Because He is holy to see, I must not approach Him, but because He is holy to save, He must come to me, that no speck of His world remain which is not covered, claimed, and cured by Him; no soul which is not judged and redeemed into His fellowship. This holy, judging, redeeming, tender love of the awful God is the miracle of the moral world. Nothing is so miraculous in Christ as that union of infinite majesty and intimate mercy.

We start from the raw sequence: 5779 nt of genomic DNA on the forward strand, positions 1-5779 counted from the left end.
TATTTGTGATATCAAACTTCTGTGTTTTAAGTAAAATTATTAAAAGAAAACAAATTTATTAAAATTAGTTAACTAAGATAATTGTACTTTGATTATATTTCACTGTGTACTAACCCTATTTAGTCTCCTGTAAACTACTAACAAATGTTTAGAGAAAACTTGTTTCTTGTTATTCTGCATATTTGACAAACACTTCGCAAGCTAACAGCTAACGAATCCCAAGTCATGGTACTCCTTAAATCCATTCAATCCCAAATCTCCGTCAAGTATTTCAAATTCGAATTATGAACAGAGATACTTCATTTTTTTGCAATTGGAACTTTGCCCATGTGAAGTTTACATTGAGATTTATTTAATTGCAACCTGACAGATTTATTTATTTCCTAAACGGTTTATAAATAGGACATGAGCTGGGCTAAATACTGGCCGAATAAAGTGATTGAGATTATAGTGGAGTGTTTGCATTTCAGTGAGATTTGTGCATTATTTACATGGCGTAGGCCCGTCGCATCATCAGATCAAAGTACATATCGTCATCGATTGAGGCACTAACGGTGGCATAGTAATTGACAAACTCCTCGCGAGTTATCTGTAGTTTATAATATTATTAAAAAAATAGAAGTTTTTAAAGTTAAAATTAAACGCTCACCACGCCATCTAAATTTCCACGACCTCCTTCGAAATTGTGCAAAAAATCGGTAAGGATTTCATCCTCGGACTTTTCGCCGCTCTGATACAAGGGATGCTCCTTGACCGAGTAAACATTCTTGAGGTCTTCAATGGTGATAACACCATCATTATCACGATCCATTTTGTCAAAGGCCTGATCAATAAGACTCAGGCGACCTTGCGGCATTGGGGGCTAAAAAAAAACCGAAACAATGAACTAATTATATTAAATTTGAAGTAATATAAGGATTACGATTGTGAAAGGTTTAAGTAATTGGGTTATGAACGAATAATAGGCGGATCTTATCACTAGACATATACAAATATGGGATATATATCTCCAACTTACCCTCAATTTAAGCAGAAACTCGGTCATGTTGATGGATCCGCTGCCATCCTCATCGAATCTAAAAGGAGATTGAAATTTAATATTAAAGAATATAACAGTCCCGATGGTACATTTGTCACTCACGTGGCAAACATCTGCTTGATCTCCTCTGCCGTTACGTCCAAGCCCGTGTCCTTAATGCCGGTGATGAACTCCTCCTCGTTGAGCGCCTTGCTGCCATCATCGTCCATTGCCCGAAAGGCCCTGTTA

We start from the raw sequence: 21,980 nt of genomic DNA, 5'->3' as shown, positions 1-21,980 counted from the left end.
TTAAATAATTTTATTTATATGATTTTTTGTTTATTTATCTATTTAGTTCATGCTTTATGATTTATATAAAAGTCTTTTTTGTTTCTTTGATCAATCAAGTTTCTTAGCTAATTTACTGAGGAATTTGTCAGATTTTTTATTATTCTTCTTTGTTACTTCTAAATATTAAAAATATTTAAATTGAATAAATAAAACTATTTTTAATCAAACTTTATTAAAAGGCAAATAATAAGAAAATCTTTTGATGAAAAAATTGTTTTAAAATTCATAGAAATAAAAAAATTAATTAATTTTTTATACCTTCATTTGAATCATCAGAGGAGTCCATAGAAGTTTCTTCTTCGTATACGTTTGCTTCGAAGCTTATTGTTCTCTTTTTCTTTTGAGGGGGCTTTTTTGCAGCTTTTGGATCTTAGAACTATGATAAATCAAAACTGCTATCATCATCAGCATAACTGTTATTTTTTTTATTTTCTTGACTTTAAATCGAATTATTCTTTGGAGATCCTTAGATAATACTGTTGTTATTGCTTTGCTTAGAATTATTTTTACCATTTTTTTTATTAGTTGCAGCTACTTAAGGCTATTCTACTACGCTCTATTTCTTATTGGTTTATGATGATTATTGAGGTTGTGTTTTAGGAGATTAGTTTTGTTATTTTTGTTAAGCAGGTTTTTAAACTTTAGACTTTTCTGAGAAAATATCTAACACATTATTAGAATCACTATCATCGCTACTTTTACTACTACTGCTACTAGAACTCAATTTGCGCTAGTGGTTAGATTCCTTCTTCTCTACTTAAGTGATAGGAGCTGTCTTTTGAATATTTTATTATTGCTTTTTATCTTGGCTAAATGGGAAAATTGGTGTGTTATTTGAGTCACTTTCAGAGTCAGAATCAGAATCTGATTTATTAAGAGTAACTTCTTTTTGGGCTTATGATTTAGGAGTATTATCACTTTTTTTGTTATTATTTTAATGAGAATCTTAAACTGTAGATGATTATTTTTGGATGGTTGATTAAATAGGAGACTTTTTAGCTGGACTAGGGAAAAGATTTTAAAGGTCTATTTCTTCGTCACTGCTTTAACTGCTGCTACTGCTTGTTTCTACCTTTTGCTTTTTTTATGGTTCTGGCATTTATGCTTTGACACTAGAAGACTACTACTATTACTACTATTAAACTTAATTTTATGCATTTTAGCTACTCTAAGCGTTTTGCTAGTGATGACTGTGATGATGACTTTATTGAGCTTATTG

I began with a text, let me draw to a close with one. Some of the greatest texts of the Bible are not in the Bible but in the Apocrypha. And here is one from Sirach, “As is His majesty, so Is His mercy–“ What a phrase to make music in the night. There is no such majesty conceivable as the holiness of God; and –in Christ’s Cross, its judgment all comes down ‘in mercy. It comes down, down, down to a poor bent rheumatic figure of a woman creeping and shaking along mean streets with a little old bonnet, a little old basket, and a pennyworth of stale bread in it. And one day the crooked shall be made straight, and her rough life plain. And it comes, that mercy comes down, if we could but get it to her, to that still poorer creature, dishevelled and unsexed, shot cursing of a Saturday night from a dram–shop in the Canongate. If such things lie somehow within the majesty of an immanent, patient, silent God, they are not outside His mercy. But it is a light thing that God should have mercy where we have pity. To such ruins our own pity flows promptly, and it is not God’s crowning mercy that He should pity and restore these. Does His majesty go as far as mercy on Mephistopheles? Has He any mercy on those blackmailers and panders who batten on men’s vices like vultures, spend their life jeering at goodness, and drink down souls like wine? Has He any mercy on those who grow rich by hounding on the nations to war ? Any of those who ravage continents in the sheer lust of power? We can have none. Nor should we. If there be any, it is God’s alone. True, the revelation is a world’s redemption; but must these creatures survive to complete the world?